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Curr Sports Med Rep. 2018 Nov;17(11):366-375. doi: 10.1249/JSR.0000000000000536.

The Young Injured Gymnast: A Literature Review and Discussion.

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Division of Sports Medicine, Department of Orthopaedics, Boston Children's Hospital; Harvard Medical School, Boston, MA; The Micheli Center for Sports Injury Prevention, Waltham, MA.


Gymnastics is a sport requiring grace, strength, and flexibility, resulting in a wide variety of injuries. This article is an overview of the sport of gymnastics and associated injury trends in the artistic gymnastics population. Injury rates in gymnastics range from 1.08 to 50.3 per 1000 h of exposure. More injuries occur in competition versus practice. Fewer injuries occur in recreational gymnastics than competitive gymnastics. The most common injury in gymnastics occurs in the lower extremity, and is an ankle sprain, followed by knee internal derangement. However, in men's gymnastics the most common gymnastics injury occurs in the upper body (specifically the shoulder). The most common skills causing injury to a gymnast are front/back handsprings and saltos/flips. Unique injuries commonly seen when caring for the young gymnast include spondylolysis, ostoechondritis dissecans of the capetillium and talus, Gymnast wrist, Grip lock, Osgood-Schlatter, patellofemoral syndrome, Sever's disease, and ankle sprains. Research efforts should focus on injury rates after the 2006 rule change, injury prevention, men's gymnastics injury patterns, concussions, hip injuries, and ACL injuries in gymnasts.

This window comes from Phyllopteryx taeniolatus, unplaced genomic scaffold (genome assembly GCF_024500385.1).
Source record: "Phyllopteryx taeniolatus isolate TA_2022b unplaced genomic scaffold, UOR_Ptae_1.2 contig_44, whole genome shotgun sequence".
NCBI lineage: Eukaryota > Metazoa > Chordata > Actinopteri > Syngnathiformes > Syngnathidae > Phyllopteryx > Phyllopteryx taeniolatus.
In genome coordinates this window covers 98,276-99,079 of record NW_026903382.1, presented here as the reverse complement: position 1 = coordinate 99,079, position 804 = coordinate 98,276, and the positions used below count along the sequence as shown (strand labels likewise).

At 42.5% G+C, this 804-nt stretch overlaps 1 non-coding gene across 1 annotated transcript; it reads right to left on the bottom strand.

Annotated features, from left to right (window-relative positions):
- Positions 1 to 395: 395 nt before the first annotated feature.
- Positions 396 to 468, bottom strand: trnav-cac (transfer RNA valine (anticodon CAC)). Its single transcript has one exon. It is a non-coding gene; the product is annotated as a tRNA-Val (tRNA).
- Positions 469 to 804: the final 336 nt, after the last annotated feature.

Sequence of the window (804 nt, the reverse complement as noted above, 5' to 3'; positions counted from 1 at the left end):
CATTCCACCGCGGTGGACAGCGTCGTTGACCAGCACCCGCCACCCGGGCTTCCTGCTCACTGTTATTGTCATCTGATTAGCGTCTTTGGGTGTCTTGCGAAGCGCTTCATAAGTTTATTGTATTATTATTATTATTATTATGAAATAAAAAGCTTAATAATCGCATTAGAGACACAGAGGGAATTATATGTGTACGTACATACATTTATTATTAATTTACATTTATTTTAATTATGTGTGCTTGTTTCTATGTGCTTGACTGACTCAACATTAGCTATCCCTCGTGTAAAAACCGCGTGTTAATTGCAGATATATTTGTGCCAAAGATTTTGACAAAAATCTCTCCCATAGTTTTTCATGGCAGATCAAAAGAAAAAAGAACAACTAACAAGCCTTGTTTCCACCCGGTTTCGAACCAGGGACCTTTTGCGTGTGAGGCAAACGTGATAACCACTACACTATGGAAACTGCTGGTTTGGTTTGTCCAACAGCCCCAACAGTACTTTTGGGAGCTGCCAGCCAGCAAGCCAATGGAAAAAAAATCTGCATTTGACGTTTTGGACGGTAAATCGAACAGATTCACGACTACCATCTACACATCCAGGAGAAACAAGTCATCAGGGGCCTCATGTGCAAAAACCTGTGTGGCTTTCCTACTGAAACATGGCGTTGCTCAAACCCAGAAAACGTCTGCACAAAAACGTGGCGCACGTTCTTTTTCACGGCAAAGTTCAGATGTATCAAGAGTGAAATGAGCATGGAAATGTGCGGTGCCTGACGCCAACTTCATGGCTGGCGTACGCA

[Indexed for MEDLINE]

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